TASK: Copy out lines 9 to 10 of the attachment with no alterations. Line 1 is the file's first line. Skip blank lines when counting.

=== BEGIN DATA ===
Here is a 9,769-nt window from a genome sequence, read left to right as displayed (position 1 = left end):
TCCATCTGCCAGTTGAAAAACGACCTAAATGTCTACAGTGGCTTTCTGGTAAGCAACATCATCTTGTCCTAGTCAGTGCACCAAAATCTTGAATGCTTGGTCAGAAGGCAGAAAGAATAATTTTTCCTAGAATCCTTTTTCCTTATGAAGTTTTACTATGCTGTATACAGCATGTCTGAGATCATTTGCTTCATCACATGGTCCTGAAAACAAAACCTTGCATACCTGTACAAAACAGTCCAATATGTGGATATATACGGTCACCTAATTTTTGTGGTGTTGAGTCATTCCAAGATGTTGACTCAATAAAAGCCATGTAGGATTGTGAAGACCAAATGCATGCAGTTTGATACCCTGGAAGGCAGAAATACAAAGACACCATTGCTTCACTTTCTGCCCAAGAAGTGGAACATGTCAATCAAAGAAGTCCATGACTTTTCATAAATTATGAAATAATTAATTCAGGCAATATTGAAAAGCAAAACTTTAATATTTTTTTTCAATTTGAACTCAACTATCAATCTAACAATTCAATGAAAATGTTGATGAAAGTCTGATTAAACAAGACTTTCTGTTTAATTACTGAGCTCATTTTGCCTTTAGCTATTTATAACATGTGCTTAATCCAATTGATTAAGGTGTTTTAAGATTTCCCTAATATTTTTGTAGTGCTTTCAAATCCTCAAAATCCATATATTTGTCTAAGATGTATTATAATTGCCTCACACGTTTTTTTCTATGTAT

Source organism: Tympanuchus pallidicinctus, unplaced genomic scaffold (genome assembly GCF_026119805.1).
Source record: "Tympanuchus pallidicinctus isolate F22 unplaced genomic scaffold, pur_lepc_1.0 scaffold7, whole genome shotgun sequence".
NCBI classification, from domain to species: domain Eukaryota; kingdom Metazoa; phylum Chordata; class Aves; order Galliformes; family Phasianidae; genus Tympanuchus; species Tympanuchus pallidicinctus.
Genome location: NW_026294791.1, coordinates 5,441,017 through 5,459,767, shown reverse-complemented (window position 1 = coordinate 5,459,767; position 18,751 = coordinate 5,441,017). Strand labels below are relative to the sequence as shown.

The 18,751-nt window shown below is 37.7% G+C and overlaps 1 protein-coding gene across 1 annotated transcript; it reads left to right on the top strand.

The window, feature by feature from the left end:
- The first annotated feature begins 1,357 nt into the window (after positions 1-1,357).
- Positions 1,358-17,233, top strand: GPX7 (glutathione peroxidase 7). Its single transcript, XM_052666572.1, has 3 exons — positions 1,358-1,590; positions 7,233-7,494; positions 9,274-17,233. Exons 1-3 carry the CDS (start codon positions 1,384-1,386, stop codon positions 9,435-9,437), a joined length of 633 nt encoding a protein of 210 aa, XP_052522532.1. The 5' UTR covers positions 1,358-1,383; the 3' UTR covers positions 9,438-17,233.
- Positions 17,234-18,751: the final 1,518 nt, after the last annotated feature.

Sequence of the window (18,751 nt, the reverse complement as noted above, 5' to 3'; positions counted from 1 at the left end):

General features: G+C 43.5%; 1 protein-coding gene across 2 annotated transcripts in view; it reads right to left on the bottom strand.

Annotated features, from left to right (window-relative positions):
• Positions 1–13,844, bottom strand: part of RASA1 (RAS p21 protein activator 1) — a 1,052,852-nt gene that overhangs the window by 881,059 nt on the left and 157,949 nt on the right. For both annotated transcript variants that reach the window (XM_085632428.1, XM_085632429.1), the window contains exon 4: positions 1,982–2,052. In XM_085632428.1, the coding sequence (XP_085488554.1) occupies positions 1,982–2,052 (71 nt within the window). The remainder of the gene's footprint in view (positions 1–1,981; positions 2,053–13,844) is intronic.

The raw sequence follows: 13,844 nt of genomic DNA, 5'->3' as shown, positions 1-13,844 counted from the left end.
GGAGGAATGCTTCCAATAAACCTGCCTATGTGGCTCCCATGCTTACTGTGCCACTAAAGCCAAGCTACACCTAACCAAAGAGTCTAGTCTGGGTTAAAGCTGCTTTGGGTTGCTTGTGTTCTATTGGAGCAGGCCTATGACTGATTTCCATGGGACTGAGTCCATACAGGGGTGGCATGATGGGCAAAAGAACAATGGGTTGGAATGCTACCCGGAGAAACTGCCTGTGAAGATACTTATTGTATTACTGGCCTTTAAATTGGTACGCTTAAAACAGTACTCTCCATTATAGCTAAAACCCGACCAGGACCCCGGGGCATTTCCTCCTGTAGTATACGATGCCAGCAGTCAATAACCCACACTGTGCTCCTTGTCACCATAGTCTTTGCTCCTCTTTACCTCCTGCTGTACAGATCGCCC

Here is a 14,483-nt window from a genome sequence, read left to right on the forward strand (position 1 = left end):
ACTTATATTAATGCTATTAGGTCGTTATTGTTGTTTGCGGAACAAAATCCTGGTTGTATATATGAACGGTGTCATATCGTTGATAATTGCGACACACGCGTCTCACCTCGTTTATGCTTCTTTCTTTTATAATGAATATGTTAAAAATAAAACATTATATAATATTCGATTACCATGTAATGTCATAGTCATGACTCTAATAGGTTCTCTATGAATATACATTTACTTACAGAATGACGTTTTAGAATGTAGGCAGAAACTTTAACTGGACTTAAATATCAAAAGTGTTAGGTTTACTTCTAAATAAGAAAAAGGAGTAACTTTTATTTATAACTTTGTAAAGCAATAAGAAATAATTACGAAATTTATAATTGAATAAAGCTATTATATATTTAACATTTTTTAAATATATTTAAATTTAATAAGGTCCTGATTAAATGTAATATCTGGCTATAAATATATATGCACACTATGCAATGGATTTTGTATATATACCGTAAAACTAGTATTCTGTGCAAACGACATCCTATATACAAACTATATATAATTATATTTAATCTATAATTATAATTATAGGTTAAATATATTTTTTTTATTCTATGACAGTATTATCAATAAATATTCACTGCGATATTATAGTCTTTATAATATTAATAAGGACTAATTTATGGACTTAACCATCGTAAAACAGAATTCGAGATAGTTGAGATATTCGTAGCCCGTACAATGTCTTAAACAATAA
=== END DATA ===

- The first annotated feature begins 1,357 nt into the window (after positions 1-1,357).
- Positions 1,358-17,233, top strand: GPX7 (glutathione peroxidase 7). Its single transcript, XM_052666572.1, has 3 exons — positions 1,358-1,590; positions 7,233-7,494; positions 9,274-17,233. Exons 1-3 carry the CDS (start codon positions 1,384-1,386, stop codon positions 9,435-9,437), a joined length of 633 nt encoding a protein of 210 aa, XP_052522532.1. The 5' UTR covers positions 1,358-1,383; the 3' UTR covers positions 9,438-17,233.